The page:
This far-stretching flat landscape of Holland is something beautiful to see, flying over the dikes and polders, standing atop the sand dunes at the sea's edge, or riding across the country in a fast train. One can see the farms and distant cities getting smaller and smaller on a horizon that seems to never end. The wind and the water of this flat land have powered windmills and watermills for grinding grains and spices, sawing timber, and draining water for centuries, and although the number of mills has dwindled from about 9,000 to 1,000, these post-mills, ground-sailers, and octagonal top-wheelers still punctuate this famous flatness with centuries-old Dutch charm.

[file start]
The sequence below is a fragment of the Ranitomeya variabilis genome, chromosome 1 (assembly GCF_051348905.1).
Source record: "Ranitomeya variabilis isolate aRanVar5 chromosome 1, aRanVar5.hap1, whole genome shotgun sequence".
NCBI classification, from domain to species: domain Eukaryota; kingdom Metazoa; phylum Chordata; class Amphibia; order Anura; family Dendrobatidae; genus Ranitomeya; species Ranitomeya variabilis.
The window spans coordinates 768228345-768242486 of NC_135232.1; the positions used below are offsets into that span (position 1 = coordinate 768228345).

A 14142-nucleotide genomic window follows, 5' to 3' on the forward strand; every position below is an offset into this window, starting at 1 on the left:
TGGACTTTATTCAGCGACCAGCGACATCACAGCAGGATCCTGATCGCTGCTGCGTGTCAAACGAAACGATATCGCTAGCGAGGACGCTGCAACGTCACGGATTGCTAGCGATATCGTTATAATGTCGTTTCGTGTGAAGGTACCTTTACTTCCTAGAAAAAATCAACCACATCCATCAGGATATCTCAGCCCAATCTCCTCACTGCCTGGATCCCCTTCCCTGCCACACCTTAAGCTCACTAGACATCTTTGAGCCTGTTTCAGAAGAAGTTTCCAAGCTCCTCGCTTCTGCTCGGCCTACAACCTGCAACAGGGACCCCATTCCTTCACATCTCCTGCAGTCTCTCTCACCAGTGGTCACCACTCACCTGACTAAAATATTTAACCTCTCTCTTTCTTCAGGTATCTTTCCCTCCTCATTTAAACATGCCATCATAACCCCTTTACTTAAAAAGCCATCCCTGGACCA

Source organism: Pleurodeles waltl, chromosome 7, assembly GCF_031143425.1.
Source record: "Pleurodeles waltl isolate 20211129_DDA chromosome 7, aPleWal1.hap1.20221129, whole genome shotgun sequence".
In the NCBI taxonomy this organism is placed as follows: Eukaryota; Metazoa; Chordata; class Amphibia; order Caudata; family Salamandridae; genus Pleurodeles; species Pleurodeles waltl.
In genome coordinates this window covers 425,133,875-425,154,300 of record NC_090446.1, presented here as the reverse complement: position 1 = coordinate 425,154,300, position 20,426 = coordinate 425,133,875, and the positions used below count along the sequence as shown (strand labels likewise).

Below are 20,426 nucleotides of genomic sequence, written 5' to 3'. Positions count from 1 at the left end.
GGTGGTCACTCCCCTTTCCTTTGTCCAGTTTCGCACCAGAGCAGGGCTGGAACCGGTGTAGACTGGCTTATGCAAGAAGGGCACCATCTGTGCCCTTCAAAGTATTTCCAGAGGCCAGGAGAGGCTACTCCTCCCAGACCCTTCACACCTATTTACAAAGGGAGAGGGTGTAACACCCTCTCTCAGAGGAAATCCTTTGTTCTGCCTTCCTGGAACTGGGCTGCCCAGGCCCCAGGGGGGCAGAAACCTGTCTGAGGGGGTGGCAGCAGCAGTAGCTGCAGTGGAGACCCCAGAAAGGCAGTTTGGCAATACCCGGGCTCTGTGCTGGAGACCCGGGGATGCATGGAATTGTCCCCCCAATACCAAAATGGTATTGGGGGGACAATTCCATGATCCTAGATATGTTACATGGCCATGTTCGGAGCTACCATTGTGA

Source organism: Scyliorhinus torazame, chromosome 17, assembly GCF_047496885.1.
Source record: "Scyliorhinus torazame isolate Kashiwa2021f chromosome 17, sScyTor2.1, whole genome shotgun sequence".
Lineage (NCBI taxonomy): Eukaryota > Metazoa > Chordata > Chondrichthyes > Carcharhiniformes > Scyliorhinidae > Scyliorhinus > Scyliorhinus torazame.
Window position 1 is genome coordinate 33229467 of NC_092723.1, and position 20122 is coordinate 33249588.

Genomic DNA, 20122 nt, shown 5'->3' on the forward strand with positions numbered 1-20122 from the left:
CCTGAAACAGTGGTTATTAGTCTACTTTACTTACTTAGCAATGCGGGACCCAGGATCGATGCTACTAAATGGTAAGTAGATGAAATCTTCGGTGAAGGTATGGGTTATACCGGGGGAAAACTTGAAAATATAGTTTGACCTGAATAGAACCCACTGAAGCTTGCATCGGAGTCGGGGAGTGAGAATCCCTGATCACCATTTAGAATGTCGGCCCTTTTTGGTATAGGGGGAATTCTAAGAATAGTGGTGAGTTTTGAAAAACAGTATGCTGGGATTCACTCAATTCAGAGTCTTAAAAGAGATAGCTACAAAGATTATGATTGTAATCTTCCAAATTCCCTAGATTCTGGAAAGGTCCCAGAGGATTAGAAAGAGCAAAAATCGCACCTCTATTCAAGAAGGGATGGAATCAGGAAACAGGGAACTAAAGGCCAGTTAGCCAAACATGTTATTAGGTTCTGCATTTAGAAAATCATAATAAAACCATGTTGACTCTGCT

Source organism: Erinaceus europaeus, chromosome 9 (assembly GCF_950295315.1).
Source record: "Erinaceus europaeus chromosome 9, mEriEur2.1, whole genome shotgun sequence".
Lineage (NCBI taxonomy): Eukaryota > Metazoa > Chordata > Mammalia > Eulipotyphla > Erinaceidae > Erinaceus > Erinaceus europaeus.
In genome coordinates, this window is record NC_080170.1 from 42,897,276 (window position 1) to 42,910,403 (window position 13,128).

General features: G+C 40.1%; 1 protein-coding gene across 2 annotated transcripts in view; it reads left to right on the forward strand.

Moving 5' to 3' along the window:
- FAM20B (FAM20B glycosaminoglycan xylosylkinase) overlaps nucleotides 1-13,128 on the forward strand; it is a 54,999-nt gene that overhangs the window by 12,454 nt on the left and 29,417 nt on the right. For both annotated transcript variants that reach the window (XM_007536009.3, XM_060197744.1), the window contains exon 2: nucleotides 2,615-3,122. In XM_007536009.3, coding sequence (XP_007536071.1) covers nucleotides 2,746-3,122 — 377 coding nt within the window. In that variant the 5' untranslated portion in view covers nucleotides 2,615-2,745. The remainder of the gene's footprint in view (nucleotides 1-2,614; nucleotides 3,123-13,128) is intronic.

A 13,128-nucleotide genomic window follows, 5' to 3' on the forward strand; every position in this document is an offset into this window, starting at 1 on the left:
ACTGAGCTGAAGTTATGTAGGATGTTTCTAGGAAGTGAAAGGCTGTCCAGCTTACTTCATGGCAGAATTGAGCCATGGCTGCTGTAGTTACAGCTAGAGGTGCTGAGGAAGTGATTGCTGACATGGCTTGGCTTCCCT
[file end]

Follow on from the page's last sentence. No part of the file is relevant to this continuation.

The paintings of Dutch masters like Rembrandt and Ruisdael immortalized these old mills in their time. Being in the presence of these bits of history as I commute every day, I can't help but sketch the moments when the ochreous Dutch sunlight brilliantly illuminates a mill against dark storm clouds in the distance, or when I see bits of old windmill history in one of Holland's many museums. It makes me nostalgic already, the knowledge that once I leave Holland, these tiny ink and graphite drawings of mine will be all I'll keep of the immense emotional impressions these old mills make, standing and creaking just before me.
A Dutch film maker named Menno Mennes has produced a set of Holland Heritage videos that I absolutely love. Here's a short film by Mennes, "Levende Molens van Holland," or "Living Mills of Holland."